Statins pills 'may cause fatigue'
NHS Choices Behind the Headlines, 2012
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Cholesterol-lowering statin drugs may cause tiredness, The Daily Telegraph has reported.
The newspaper says that doctors should consider this possible side effect before prescribing statins, currently taken by millions of patients.
The news is based on a trial testing statins in people with no history of heart disease or diabetes.
The doctors behind the well-conducted study say that fatigue has been anecdotally reported as a side effect of statins, and so set out to test this.
It assessed tiredness by asking people about their general energy levels and fatigue when exerting themselves.
Its exploratory findings were that greater levels of fatigue in people taking statins compared with those taking dummy pills, particularly among women.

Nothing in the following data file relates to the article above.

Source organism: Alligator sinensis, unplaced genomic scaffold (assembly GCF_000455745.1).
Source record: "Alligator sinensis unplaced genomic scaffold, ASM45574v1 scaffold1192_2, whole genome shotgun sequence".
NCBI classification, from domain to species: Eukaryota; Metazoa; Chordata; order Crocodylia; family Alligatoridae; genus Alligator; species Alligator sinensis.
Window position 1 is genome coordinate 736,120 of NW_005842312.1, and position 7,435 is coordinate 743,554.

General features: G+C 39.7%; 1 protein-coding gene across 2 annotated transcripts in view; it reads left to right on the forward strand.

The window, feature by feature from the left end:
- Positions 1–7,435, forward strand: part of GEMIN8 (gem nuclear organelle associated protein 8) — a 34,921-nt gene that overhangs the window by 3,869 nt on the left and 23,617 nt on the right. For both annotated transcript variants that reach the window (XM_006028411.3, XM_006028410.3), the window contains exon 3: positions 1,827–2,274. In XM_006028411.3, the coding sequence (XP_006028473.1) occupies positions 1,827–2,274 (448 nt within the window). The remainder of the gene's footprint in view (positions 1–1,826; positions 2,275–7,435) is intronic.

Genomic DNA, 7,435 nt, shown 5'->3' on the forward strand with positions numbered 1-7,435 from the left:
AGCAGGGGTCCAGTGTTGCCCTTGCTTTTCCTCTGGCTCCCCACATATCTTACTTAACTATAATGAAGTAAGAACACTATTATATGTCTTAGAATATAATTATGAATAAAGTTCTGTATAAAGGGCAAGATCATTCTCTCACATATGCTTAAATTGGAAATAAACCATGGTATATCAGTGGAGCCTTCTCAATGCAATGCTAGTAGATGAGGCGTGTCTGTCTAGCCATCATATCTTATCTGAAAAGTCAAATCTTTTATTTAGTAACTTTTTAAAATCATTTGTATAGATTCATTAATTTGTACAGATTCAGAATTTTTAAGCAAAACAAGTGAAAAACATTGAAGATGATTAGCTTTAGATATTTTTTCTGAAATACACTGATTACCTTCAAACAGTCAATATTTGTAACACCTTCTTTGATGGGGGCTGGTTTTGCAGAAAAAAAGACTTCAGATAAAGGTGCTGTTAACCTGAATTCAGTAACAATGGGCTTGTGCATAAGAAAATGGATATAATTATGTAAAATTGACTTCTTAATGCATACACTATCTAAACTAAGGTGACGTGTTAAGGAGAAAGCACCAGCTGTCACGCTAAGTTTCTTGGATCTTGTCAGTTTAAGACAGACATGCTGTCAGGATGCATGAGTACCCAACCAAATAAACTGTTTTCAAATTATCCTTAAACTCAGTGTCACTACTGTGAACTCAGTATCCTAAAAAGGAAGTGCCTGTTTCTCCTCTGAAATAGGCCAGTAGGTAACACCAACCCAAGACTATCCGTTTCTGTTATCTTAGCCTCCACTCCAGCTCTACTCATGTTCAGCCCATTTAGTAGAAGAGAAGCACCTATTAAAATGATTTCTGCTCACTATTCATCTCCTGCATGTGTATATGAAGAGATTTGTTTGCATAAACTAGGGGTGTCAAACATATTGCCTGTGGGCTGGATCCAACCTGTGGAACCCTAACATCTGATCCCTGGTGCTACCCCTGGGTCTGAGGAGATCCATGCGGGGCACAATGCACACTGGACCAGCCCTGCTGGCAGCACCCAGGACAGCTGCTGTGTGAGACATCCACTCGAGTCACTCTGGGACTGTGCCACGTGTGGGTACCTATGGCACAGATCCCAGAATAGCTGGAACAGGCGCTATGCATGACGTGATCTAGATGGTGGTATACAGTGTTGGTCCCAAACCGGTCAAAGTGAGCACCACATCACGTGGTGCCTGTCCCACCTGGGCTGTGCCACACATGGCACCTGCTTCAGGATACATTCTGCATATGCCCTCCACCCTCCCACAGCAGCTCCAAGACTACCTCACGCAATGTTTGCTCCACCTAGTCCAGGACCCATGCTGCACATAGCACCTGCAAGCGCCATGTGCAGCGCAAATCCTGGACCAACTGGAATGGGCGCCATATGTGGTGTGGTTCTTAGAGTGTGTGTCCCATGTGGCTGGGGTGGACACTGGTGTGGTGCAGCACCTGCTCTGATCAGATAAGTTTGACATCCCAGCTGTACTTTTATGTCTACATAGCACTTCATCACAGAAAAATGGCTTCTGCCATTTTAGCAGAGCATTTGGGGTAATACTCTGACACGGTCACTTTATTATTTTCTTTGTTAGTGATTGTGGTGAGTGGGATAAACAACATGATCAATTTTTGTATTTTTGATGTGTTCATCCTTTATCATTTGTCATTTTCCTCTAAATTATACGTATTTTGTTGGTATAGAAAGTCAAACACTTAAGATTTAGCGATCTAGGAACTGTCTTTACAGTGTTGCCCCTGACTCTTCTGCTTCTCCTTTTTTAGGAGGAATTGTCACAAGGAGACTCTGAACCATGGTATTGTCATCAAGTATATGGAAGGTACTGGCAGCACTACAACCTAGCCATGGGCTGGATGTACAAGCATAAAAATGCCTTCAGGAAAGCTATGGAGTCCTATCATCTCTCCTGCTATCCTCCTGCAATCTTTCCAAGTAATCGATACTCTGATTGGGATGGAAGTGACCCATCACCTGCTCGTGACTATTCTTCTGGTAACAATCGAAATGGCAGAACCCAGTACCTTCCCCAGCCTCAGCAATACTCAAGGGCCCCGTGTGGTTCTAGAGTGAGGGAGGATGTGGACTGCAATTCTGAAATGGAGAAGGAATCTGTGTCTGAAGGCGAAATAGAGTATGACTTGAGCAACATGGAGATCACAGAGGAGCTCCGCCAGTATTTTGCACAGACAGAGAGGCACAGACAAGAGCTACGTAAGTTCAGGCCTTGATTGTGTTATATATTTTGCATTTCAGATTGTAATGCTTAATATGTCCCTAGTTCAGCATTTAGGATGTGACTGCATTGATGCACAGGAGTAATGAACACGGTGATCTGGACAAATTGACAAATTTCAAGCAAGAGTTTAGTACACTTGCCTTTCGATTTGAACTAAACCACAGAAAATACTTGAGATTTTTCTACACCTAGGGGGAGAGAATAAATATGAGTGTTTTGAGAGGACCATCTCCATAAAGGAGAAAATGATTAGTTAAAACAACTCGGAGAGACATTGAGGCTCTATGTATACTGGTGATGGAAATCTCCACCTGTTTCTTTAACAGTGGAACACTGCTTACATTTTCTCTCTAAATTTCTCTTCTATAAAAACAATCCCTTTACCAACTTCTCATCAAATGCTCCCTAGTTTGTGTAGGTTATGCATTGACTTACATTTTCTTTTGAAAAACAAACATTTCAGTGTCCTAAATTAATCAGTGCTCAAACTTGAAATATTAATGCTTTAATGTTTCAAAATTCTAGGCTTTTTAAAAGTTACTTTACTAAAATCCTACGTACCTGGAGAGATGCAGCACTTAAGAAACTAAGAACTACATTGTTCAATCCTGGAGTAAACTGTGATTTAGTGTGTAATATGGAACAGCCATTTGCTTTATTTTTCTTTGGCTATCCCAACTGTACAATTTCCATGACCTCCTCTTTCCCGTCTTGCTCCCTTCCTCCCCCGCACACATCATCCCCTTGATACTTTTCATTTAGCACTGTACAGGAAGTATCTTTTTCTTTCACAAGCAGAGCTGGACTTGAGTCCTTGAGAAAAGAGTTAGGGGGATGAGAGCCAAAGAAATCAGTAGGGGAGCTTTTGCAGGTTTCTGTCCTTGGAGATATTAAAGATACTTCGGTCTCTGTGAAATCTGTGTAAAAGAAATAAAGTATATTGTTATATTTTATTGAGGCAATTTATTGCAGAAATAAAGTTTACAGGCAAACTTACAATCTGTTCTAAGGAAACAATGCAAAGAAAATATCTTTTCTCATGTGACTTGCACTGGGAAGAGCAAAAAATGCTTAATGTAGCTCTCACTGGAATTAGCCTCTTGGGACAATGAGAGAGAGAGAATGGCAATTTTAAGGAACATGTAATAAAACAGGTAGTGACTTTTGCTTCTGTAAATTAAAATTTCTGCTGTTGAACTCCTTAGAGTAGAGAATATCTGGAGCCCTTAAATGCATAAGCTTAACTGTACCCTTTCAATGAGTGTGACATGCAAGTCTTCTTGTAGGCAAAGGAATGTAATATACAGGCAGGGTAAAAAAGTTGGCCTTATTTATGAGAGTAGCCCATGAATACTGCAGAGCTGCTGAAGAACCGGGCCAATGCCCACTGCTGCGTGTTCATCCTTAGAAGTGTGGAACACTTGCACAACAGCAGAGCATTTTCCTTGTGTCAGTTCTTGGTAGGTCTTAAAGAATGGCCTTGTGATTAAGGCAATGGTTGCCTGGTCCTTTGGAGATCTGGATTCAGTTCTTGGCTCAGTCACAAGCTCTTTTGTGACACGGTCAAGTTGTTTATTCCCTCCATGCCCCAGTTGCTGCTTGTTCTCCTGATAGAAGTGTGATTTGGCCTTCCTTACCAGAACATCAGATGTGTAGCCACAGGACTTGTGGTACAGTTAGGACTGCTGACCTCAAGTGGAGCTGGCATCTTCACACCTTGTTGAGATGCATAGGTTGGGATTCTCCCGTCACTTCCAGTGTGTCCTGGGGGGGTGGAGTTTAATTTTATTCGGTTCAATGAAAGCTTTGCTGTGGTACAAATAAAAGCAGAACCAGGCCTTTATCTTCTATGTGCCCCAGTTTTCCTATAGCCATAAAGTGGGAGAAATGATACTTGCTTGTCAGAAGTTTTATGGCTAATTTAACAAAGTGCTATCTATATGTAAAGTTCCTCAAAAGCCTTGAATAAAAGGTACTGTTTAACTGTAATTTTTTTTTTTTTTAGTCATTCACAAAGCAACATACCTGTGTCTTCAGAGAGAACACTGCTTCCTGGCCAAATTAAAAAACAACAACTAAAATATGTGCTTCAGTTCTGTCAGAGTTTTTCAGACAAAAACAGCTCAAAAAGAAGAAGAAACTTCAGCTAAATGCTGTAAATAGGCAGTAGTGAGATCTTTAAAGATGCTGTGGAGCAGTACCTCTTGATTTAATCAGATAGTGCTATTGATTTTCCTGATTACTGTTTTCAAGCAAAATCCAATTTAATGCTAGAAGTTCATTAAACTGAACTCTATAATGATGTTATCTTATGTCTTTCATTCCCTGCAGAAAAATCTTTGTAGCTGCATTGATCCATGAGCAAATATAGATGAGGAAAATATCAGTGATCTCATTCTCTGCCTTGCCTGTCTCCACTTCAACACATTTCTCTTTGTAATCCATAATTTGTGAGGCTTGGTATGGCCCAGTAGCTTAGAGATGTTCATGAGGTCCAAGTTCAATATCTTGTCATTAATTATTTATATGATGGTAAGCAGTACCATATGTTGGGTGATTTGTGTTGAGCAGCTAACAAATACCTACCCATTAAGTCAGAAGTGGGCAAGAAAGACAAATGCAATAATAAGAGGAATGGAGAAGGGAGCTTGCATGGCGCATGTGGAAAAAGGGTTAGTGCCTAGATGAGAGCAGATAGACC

Although the research found a worsening of fatigue with statins, it did not assess whether this actually equated to a reduction in people’s quality of daily life.
This information on fatigue will help doctors to make better informed decisions when considering prescribing statins.
The potential benefits of taking statins to a patient at high risk of cardiovascular problems may outweigh the risk of side effects such as increased levels of fatigue, while the opposite could be true in a person at low risk of cardiovascular problems.
This balance will be decided on a patient-by-patient basis by the doctor and the patient, and people should not stop taking their statins based on this news.